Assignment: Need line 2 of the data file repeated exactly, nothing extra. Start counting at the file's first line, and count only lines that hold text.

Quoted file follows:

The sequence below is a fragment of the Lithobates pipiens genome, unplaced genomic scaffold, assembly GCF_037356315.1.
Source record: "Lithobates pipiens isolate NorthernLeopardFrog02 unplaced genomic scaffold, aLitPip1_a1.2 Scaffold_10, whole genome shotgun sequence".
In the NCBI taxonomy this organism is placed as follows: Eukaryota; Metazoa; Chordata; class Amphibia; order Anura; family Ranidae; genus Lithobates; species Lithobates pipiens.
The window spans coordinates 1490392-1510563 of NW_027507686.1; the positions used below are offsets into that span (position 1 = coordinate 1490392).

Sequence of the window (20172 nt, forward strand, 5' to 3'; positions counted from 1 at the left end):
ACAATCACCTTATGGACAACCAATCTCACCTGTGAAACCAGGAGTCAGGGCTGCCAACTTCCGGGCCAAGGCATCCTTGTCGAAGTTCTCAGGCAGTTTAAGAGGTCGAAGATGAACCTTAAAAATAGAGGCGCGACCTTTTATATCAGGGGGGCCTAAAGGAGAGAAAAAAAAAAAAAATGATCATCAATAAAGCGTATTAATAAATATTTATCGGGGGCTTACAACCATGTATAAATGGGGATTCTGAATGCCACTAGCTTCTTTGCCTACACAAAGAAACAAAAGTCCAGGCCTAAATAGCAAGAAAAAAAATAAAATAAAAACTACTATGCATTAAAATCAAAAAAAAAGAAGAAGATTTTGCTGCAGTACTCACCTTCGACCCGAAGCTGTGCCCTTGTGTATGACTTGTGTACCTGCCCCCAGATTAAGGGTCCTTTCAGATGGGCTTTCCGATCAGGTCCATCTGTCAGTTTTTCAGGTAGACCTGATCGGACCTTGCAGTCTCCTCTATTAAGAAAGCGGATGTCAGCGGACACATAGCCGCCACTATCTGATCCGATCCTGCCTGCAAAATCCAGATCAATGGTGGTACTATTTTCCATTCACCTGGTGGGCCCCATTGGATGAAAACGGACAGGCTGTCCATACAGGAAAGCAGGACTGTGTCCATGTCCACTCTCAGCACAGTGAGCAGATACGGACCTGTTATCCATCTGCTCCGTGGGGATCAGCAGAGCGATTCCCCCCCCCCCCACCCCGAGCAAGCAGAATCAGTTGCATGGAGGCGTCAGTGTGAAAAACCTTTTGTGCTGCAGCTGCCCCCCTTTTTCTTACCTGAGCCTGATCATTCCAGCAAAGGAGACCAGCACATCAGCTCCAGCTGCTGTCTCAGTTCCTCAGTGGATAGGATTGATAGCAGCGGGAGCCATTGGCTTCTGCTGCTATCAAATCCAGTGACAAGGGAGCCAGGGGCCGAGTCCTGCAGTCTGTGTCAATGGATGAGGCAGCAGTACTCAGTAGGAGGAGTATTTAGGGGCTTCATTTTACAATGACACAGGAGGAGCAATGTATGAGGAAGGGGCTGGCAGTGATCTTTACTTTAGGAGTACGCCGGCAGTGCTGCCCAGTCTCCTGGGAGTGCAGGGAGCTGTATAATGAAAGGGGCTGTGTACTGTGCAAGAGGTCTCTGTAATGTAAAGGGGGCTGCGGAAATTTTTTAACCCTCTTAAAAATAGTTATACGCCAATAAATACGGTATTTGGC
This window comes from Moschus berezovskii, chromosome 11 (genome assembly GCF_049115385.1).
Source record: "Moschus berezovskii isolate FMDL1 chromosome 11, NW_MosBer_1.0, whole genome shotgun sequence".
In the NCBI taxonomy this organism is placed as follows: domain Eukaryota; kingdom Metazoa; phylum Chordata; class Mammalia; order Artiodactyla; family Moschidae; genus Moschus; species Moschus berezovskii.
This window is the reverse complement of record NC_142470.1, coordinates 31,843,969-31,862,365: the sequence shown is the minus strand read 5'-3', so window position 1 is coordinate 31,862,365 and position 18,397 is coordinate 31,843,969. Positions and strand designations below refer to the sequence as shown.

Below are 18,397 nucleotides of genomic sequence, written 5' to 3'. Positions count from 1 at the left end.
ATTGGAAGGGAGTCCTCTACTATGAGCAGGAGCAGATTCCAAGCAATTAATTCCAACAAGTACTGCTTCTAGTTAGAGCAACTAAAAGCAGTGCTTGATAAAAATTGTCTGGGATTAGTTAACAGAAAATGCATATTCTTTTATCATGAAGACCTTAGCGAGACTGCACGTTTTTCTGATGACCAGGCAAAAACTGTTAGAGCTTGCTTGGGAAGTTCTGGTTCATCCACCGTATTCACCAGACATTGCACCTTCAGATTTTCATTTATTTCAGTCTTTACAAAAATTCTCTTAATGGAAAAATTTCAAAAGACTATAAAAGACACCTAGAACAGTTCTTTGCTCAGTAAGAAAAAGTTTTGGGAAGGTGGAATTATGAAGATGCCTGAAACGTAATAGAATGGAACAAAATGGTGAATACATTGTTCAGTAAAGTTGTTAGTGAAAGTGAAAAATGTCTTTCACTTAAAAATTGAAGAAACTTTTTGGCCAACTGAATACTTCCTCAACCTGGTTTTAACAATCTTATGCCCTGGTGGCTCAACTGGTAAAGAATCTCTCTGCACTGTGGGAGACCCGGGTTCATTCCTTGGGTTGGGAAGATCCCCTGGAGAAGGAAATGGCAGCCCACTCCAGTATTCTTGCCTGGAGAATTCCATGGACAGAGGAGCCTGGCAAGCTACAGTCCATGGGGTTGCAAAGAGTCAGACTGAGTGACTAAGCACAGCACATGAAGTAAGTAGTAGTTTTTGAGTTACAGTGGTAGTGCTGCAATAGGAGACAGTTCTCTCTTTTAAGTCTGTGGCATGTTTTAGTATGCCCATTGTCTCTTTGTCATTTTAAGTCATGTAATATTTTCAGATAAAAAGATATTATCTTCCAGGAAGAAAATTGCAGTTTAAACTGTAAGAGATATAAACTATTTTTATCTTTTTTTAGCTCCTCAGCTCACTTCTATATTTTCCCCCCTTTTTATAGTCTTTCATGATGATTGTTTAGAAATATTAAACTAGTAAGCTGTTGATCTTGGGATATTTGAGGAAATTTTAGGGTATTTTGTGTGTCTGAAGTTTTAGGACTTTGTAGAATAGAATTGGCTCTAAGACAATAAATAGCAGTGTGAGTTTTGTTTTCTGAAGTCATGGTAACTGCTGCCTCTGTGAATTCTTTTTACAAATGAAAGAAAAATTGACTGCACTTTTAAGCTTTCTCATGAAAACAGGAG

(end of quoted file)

Source record: "Lithobates pipiens isolate NorthernLeopardFrog02 unplaced genomic scaffold, aLitPip1_a1.2 Scaffold_10, whole genome shotgun sequence".